Welcome to the second post in a series of three on Tableau Governance solutions! Here we’re exploring ways that we used the core Governance Principles to guide clients towards taking control of their Tableau environment and creating stronger self-service analytics. Our first governance solution revealed how the principles can be applied flexibly to create organizational transparency across projects and sub-projects. Now let’s see how those same principles came together to serve a client with a different set of governance needs.
Situation: Organization experienced rapid growth, right away
Context: Technology company with dozens of Creators and 2000+ Viewers
Our Recommendation: Delegation and Accountability
Our next solution presented in a client who experienced very broad adoption of Tableau, very fast. While this deployment resulted in widespread acceptance of Tableau, its rollout in the absence of a strong governance model created a free-range environment that lacked clarity around where users should go to get their insights. With goals to expand Tableau to the whole organization, we worked with them to develop a data strategy.
Given the pace of new content development and a vision for how this content would be managed for years to come, a top priority was to replicate the project structure recommended in Principle 1 for each business unit within the organization. A Sandbox, DEV and PROD space were created under each parent project representing a business function.
Responsibilities within each project fell to their respective business unit managers, who became points of contact for issues and questions surrounding the content in the project they managed (Principle 4). Matters of extract failures, stale content management and adherence of the approval process to promote content to production were upheld by those business unit managers in their role as site administrators (Principles 2 and 3). This also simplified communication, as server administrators could now turn to any one of the business unit managers if there was a concern for how long an extract was taking to refresh, how much stale content was sitting in a given project ,and other messages more easily communicated to the business unit owners who could relay to the developers creating content in the project they managed.
This strategy also included an educational piece to aid project owners in taking new development requests and moving content through the publishing process, as this role involves managing business expectations and unifying the understanding between requestor and developer. We’ve found that the best way to structure this thinking, particularly around ad hoc requests, is through the lens of urgency, accuracy and performance. It’s near-impossible to optimize for all three ideals, so it’s necessary to gain agreement on the two most important points for each requirement and ensure that developers are aligned with these goals.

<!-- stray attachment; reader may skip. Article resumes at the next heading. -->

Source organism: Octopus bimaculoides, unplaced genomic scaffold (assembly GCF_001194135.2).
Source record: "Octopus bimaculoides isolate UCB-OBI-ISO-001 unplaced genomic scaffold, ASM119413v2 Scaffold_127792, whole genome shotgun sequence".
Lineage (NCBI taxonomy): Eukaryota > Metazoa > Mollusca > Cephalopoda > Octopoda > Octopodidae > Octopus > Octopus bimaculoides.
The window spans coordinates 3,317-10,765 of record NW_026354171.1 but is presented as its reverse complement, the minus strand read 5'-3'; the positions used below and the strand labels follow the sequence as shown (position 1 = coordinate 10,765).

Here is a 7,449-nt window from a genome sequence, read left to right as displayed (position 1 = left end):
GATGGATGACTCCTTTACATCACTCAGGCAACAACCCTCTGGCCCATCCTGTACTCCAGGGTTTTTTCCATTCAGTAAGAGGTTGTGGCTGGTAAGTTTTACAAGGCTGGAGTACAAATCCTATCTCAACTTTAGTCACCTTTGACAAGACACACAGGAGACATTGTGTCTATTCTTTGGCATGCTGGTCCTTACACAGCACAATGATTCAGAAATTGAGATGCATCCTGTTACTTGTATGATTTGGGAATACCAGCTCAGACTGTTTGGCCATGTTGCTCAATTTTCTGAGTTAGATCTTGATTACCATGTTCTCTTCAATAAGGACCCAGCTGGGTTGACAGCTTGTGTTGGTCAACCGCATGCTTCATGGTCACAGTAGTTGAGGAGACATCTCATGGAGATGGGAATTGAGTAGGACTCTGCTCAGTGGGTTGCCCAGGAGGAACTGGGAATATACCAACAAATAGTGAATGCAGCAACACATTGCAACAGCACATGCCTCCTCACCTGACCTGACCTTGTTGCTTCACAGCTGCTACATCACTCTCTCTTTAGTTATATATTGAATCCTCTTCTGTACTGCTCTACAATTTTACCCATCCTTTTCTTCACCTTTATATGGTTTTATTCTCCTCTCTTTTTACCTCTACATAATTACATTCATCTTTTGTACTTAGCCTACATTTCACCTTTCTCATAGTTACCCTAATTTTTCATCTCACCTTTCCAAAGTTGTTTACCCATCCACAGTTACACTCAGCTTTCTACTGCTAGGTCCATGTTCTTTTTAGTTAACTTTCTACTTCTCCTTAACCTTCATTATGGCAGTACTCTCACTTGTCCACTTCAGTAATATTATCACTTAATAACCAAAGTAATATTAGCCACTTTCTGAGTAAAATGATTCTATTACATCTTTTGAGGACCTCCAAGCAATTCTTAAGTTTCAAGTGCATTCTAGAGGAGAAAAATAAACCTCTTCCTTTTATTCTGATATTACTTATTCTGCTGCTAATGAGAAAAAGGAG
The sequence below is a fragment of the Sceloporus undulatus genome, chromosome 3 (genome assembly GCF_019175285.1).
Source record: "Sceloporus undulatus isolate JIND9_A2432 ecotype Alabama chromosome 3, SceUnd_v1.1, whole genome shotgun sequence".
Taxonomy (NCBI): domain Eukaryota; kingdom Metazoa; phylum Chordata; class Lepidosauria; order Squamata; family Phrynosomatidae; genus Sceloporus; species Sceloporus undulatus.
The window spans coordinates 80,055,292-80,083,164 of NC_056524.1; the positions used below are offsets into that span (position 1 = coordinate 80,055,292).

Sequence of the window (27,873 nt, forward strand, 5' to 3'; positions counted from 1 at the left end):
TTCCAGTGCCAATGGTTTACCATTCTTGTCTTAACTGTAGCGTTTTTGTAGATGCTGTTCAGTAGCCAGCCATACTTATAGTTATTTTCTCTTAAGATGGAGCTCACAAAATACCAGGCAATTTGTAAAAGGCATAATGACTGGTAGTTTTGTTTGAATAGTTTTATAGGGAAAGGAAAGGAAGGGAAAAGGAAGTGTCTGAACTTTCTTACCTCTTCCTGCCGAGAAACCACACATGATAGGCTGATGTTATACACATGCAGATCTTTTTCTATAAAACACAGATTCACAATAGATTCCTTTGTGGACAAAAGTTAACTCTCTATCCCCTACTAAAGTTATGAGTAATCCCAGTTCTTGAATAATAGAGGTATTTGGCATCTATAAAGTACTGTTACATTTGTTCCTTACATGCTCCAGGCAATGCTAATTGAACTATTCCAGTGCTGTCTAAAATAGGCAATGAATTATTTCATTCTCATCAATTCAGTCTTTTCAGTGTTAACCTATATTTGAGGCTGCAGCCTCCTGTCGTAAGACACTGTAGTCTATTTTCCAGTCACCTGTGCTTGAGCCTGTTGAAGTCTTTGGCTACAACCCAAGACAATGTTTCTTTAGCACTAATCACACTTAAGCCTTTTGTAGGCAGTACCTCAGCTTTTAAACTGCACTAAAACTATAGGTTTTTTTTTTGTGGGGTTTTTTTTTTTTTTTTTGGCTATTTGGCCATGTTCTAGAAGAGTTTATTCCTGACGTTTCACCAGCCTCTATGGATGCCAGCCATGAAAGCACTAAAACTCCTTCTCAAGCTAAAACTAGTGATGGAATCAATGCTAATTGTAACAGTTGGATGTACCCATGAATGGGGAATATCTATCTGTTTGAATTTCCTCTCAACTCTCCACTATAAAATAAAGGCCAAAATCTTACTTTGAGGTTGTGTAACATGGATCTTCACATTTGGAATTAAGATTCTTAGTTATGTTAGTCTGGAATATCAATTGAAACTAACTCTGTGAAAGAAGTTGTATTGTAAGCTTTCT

As the visual depicts, there can be strong overlap in any two of the three attributes, but the intersection of all three invites a decision about what to prioritize (see “Decision Zone”). At the close of a business quarter, for example, leadership may seek a quick variation on a report to slice performance in a new way. In this situation, it’s likely that data integrity is a first priority. They can’t report on bad numbers. And due to the impending end of quarter, there is likely some degree of urgency on the turnaround for the request. Realistically, equal attention may not be given to the speed of the dashboard.
This concept is not to suggest that performance is completely absent given a focus on urgency and accuracy, but that it will have to come secondary to data integrity on a short timeline. Establishing these priorities should help streamline development efforts.
Finally, this client demonstrated that organizations who see rapid adoption of Tableau or widespread use of the platform across Business areas will need to be more intentional about promoting new and updated dashboards on the server. Principle 5 suggests that content in Production should be treated like products, with considerations for training, change management and marketing. Treating dashboards like products can also mitigate duplication of efforts that arise when one part of the business may be asking similar questions of Tableau as another. With this in mind, we used Principle 5 to encourage a strong COE, responsible for documentation, e-learnings and tutorials to support its Tableau users.
The viz below illustrates a content launch cycle with factors that should be considered for success. Discover each of these in more detail here.
Decentralizing responsibilities across the business helped to make the understandably daunting task of governance more approachable for this large organization. Next up in our “Customizing Your Tableau Governance” series, we’ll explore the importance of documentation and process consistency for any organization that wants to ensure their governance model is supported over time. Have your own special case for Tableau governance? Consider Governance 360 by InterWorks and let our experienced team customize a solution that enables data-driven decision making throughout your organization!